A firefighter who was killed on 9/11 has been identified 18 years later, with the family and friends of Michael Haub gathering to mourn his death last week almost 20 years after his passing. The Uniformed Firefighters Association said in a statement that Haub's remains were conclusively identified last week by the medical examiner after more remains were uncovered at Ground Zero, CNN reports. The statement adds that the service "was to provide his family with closure and a peace of mind."
Haub was a 13-year veteran of Ladder Company 4. He was 34 years old when he was killed on the job in the September 11 attacks, leaving behind a wife and two children.
"We remember him and the 342 other firefighters who perished that fateful day, and will be forever grateful for the courage they show," the association said in a statement on Tuesday.
NBC New York reports that Haub's memorial service was held in Franklin Square on Tuesday, with family and friends gathering to remember him.
The firefighter's remains had initially been found in lobby debris of the south tower six months after the attacks. In March 2002, Haub's family held a wake that was attended by then Mayor Michael Bloomberg and FDNY Commissioner Nicholas Scoppetta.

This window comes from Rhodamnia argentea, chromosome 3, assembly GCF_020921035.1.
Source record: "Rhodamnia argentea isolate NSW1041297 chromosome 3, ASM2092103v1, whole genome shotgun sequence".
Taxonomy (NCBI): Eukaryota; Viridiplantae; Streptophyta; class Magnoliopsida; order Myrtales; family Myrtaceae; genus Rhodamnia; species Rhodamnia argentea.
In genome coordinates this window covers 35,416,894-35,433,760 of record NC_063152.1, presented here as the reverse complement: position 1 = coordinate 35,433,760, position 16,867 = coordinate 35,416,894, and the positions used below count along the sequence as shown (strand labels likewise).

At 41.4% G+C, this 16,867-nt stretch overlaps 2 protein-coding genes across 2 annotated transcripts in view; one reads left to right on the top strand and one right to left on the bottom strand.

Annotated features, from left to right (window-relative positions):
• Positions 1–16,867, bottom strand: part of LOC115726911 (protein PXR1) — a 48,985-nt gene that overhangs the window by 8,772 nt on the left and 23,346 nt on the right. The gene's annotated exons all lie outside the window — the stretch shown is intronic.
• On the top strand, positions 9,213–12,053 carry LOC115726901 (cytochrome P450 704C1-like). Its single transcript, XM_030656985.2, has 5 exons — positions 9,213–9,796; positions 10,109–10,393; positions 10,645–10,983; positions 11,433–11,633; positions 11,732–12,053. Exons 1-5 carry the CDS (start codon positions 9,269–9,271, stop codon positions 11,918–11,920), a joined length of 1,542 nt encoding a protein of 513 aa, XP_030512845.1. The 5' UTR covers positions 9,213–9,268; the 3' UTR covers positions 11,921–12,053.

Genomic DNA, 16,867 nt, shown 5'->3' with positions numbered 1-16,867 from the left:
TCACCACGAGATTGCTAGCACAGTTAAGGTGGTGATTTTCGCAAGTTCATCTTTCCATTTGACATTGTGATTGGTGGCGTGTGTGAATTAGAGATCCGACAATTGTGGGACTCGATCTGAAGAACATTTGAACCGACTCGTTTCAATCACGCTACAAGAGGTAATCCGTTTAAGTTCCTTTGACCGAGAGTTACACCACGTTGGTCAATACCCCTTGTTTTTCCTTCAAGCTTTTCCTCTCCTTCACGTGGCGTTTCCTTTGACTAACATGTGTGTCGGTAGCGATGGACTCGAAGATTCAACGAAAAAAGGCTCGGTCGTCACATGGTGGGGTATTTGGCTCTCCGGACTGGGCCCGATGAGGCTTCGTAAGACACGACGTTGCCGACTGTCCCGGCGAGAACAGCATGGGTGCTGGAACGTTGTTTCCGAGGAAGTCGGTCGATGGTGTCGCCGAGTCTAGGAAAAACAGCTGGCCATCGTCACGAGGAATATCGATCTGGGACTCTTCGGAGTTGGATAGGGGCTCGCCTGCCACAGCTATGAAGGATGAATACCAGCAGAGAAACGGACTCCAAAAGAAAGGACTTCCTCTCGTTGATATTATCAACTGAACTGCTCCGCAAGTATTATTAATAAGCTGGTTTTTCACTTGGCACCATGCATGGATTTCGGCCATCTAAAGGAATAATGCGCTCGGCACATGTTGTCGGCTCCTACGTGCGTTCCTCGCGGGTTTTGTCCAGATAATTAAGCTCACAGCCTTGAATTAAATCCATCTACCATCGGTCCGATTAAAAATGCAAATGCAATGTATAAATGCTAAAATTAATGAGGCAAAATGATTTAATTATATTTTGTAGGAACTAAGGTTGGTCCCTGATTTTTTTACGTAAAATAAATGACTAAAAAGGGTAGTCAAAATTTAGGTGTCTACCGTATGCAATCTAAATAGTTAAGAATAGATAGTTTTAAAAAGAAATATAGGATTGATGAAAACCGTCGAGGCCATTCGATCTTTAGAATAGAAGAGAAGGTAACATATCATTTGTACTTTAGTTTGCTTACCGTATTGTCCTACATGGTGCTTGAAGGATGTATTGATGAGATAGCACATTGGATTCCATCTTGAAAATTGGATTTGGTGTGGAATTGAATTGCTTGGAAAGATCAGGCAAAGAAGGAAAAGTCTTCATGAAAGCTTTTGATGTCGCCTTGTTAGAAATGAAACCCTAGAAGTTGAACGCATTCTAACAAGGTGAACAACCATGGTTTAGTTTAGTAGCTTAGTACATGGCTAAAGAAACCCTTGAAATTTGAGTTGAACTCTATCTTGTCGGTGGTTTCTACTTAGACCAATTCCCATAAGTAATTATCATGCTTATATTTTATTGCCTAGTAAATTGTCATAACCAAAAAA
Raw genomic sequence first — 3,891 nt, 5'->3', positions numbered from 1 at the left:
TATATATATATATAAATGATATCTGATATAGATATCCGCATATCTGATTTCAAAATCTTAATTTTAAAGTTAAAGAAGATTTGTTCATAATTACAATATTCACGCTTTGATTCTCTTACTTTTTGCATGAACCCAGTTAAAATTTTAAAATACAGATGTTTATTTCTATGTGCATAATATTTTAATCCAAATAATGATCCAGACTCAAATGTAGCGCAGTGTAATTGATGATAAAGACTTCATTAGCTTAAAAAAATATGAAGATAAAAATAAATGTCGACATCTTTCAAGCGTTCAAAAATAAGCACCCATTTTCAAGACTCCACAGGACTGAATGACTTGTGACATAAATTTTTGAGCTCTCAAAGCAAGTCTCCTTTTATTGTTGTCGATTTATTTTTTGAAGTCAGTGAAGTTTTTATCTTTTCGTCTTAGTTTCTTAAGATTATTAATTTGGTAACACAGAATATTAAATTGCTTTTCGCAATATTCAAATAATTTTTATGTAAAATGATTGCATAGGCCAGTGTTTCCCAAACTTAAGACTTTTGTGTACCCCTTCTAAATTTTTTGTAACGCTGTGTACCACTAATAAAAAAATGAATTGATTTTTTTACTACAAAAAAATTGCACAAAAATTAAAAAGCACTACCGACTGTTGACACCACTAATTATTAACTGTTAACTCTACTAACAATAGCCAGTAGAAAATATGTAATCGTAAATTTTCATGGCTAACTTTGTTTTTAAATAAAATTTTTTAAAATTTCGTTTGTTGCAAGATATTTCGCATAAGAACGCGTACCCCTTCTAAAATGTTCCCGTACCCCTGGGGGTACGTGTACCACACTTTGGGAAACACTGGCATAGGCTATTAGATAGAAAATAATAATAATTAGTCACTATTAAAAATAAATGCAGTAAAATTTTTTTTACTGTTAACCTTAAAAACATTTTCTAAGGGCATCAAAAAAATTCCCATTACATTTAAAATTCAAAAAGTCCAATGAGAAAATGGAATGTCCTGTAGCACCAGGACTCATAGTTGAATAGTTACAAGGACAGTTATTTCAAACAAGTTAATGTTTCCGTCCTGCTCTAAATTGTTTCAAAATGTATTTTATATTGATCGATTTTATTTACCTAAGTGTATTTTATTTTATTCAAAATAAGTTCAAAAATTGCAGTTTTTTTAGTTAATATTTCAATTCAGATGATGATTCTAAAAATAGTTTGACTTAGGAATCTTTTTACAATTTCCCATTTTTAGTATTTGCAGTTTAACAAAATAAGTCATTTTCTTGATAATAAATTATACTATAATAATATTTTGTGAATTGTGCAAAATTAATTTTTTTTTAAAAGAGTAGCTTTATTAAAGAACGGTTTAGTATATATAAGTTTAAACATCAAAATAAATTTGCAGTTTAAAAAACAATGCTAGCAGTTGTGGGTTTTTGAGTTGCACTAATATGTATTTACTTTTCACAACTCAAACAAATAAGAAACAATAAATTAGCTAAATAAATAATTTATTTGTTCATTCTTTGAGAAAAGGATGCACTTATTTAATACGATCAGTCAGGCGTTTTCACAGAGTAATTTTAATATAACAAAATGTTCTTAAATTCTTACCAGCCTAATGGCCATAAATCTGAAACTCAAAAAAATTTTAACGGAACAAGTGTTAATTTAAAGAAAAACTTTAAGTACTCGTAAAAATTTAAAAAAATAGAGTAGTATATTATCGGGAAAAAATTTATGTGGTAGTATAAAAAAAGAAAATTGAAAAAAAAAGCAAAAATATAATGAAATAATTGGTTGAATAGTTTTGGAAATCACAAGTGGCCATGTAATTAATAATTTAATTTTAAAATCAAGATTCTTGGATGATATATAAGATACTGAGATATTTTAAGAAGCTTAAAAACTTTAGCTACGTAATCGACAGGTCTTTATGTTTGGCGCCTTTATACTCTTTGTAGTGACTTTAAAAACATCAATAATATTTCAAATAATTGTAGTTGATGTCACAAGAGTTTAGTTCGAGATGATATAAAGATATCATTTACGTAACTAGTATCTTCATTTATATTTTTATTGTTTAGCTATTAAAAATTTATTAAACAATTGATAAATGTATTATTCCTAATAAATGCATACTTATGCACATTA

FDNY-Uniformed Firefighters Association President Gerard Fitzgerald called Haub a "hero" in a statement on Tuesday.
"Nearly eighteen years to the day after terrorists took his life, Firefighter Haub will be remembered by his loved ones and fellow firefighters," Fitzgerald said.
As of this year, the remains of only about 60 percent of the 2,753 people killed at the World Trade Center have been positively identified, according to the medical examiner's office. Along with the over 300 firefighters that lost their lives on 9/11, an additional 200 have died since due to illnesses linked to their time working at the scene after the attacks.
"It is almost incomprehensible that after losing 343 members on September 11, we have now had 200 more FDNY members die due to World Trade Center illness," Fire Commissioner Daniel Nigro said in July. "These heroes gave their lives bravely fighting to rescue and recover others. We will never forget them."
The firefighters responded after terrorists hijacked four airplanes bound for different destinations in the United States. Two of the flights were crashed into the World Trade Center's north and south towers, one crashed into the Pentagon in Washington, D.C. and the fourth crashed near Shanksville, Pennsylvania. A total of 2,977 people were killed in the attacks.
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